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Intelligence Leaders Testify About Global Threats In Senate Hearing

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Updated at 10:19 a.m. ET

Russian influence operations in the United States will continue through this year's midterm elections and beyond, the nation's top spy warned Congress on Tuesday.

Director of National Intelligence Dan Coats told the Senate intelligence committee that Moscow viewed its attack on the 2016 election as decidedly worthwhile given the chaos it has sown as compared to its relatively low cost.

That's why such interference is likely to continue, he said.

The top intelligence officials in America are on Capitol Hill Tuesday as the Senate Select Committee on Intelligence has convened its annual hearing on "worldwide threats."

The hearing takes place every year, but this year's installment takes place amid an ongoing counterintelligence investigation into whether President Trump's campaign might have conspired with the Russians who attacked the 2016 election. It also follows reports about the losses of U.S. agents overseas, the theft of the NSA's secret spying software and other major setbacks in the intelligence business.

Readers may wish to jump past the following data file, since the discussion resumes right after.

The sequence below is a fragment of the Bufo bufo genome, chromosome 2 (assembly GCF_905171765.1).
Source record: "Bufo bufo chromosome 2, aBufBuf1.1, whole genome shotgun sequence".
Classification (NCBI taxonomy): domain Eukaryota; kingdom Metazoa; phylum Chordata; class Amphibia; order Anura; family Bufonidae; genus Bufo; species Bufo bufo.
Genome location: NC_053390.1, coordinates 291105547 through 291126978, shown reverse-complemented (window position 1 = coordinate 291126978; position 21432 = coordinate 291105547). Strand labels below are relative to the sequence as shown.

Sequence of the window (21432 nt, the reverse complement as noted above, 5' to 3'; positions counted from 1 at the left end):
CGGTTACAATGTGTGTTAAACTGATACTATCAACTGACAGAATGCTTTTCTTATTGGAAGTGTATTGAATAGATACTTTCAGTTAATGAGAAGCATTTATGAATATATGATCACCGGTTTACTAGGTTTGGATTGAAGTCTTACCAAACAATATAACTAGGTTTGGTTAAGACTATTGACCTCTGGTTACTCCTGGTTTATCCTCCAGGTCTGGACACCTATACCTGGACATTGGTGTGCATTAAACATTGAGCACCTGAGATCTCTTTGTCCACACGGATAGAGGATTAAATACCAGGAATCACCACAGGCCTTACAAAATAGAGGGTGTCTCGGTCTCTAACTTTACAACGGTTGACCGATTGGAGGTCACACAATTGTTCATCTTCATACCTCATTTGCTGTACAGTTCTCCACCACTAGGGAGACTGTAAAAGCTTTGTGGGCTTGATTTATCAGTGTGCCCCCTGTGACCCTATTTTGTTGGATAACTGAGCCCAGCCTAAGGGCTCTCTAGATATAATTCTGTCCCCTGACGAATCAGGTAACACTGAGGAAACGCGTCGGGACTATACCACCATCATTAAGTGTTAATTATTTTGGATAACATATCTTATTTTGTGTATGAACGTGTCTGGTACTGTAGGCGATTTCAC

More broadly, the world itself is also getting more dangerous.

"The risk of inter-state conflict is higher than any time since the Cold War," Coats told senators in his opening statement.

Along with Coats, CIA Director Mike Pompeo, FBI Director Christopher Wray and National Security Agency Director Adm. Mike Rogers are also answering questions from lawmakers, as well as the heads of the Defense Intelligence Agency, Lt. Gen. Robert Ashley, and the National Geospatial-Intelligence Agency, Robert Cardillo.

Committee chairman Sen. Richard Burr, R-N.C., and vice chairman Sen. Mark Warner, D-Va., used their opening statements to focus on the peril of cyberattacks.

"Cyber is clearly the most challenging in threat vector this country faces," Burr said. "It's also the most concerning, given how many aspects of our daily lives in the United States can be disrupted by a well-planned, well-executed cyberattack."

Warner, almost immediately, brought up Russia.

"We've had more than a year to get our act together and address the threat posed by Russia and implement a strategy to deter further attacks," Warner said. "But I believe we still don't have a comprehensive plan."

He pointed to remarks by Secretary of State Rex Tillerson last week in which Tillerson said Russians were already interfering in the 2018 midterms.

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